The device---a glass-and-silicon chip smaller than a child's pinky finger---is far less expensive than conventional methods of analyzing DNA (which require specialized laboratories, equipment, and personnel) yet just as quick and sensitive.
It is expected that the "lab on a chip" will be the key component in simple, low-cost, portable instruments that replace the current technology and make DNA analysis widely available.
The broad availability of simple DNA testing equipment should produce major benefits in many fields, including medical diagnostics, forensics, and agriculture. Among the potential applications are the diagnosis of infectious diseases in minutes rather than days, rapid identification of crime suspects, and on-the-spot categorization of endangered species in remote locations.
The invention is the product of five years of work by chemical engineering Prof. Mark A. Burns, along with Profs. David Burke (human genetics) and Carlos Mastrangelo (electrical engineering and computer science) and their colleagues. The work was funded by grants from the National Institutes of Health totaling nearly $3 million.
Their method of micro-fabricating a fluid and electronic chip capable of complex chemical analysis is detailed in the Oct. 16 issue of the journal Science, in an article by Burns titled "An Integrated Nanoliter DNA Analysis Device."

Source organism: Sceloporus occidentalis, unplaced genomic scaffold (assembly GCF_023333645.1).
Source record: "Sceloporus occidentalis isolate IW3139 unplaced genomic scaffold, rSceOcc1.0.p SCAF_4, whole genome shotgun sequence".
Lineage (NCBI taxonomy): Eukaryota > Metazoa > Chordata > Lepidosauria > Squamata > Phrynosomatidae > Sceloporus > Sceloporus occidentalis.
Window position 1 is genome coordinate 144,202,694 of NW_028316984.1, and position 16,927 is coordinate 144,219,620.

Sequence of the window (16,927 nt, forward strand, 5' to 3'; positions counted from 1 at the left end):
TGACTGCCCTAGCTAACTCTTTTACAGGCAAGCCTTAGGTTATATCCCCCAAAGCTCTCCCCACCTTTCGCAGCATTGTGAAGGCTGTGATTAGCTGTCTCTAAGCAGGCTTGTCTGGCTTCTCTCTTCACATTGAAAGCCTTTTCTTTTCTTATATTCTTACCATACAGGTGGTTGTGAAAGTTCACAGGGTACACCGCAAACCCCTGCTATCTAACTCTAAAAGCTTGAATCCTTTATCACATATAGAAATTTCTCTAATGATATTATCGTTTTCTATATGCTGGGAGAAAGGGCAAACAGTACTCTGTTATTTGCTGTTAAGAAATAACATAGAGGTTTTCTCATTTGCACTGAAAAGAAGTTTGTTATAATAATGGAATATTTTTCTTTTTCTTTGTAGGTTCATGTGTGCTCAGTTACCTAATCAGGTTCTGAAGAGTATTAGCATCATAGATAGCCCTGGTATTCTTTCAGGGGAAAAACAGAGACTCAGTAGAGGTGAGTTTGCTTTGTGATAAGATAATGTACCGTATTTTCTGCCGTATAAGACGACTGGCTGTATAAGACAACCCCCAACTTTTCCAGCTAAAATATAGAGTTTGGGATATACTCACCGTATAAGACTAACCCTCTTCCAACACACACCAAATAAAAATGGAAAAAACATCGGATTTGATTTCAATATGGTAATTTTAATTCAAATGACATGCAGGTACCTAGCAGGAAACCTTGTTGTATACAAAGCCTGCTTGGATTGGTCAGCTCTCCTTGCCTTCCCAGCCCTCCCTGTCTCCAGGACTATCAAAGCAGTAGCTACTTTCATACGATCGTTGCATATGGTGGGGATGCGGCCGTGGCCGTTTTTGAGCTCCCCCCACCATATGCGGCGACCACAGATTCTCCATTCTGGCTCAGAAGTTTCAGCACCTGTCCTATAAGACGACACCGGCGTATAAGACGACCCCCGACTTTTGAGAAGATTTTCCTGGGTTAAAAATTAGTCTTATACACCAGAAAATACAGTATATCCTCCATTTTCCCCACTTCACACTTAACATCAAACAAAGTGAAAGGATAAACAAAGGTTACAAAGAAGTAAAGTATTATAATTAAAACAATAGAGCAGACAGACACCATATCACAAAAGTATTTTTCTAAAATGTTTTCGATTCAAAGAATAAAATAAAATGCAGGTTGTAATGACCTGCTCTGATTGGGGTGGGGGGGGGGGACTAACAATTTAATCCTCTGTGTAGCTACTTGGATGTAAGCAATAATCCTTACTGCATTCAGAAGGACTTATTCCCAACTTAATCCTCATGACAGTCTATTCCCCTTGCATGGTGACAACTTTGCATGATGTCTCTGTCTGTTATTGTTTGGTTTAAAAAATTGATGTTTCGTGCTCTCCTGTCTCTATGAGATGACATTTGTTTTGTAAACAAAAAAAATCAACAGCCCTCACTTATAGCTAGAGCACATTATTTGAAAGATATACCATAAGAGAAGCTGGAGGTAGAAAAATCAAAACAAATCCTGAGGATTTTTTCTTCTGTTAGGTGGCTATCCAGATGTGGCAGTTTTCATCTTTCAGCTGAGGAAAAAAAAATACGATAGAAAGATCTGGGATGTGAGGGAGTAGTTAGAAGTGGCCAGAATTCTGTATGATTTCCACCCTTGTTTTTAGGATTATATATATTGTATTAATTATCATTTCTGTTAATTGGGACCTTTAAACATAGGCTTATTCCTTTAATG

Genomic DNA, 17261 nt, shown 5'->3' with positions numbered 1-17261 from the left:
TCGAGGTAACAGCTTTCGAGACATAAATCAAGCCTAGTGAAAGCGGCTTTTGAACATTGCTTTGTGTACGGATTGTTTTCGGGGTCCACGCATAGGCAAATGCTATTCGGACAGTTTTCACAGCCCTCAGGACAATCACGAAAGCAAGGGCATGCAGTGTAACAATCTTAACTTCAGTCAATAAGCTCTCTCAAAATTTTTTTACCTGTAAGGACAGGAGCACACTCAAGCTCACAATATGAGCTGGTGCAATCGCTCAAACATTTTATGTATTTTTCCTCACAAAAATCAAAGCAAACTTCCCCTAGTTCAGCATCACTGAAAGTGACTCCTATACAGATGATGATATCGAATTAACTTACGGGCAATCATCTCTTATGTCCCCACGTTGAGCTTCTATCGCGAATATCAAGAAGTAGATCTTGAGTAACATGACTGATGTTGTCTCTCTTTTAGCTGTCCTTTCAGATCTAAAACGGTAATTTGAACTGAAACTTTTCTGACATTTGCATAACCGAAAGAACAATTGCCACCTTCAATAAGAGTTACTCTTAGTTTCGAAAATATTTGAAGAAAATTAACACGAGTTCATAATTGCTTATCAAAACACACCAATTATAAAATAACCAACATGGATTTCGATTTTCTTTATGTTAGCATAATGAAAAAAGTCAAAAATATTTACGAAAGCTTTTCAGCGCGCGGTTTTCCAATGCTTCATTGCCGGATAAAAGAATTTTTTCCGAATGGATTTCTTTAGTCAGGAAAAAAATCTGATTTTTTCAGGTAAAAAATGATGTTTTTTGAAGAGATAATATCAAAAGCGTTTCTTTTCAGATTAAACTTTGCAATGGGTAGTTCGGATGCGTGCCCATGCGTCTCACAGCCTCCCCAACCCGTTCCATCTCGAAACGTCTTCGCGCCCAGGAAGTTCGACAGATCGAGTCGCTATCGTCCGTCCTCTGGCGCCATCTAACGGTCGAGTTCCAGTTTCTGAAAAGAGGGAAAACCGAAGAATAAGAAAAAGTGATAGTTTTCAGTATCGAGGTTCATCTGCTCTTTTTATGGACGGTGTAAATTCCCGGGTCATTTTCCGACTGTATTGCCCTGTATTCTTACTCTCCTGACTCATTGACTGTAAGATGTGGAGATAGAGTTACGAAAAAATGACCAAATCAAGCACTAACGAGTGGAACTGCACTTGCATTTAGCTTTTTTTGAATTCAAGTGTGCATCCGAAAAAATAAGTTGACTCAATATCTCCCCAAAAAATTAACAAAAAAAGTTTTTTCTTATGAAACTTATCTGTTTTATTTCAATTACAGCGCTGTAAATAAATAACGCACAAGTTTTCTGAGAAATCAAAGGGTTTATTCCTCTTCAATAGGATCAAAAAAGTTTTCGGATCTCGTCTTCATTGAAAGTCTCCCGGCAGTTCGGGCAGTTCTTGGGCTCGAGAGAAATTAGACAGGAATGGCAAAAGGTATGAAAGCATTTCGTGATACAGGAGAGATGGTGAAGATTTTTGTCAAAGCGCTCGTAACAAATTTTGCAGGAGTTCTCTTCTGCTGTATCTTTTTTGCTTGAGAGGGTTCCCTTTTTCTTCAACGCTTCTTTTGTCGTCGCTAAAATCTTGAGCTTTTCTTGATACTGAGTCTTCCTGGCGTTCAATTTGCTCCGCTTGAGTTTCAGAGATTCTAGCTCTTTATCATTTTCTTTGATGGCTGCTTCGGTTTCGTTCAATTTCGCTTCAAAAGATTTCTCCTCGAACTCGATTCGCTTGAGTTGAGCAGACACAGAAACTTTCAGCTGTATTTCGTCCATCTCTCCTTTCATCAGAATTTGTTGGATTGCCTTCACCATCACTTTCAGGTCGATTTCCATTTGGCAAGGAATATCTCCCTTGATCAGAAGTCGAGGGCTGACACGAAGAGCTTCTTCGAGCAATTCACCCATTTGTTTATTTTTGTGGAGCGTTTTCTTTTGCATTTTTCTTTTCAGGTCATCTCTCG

The chip includes systems for metering, measuring, and mixing microscopic liquid samples of DNA with reagents, moving the mixtures to an integrated, temperature-controlled reaction chamber, separating DNA molecules by size (through gel electrophoresis), and determining the results with an on-board fluorescence detector.
All components are contained on a single glass-and-silicon wafer, except for external light and air-pressure sources and a printed board containing control circuitry. One key to micro-fabricating the chip was the team's development of a photo-lithographic technique for etching precise hydrophobic regions in the injection channels of the silicon layer.
In contrast to DNA analysis in a standard laboratory---which relies on human intervention at several stages to manipulate or observe samples and record results---the self-contained "lab on a chip" represents an almost "hands free" technology.
The team's success with the DNA-testing chip suggests that similar integrated systems can be constructed at the nanoliter scale using sample and reagent volumes far smaller than those needed in typical human or robotic handling methods.
Cost savings should be a major byproduct because of increased processing speed; lower expenses for labor, equipment, and material; as well as inexpensive production through photolithography.
Preliminary estimates by Burns suggest that the cost of producing the DNA-testing chip in research-sized quantities may be approximately $6 per device. Mass production would lower that amount considerably.
U-M News and Information Services University of Michigan
chemical engineeringU-M News and Information ServicesUniversity of Michigan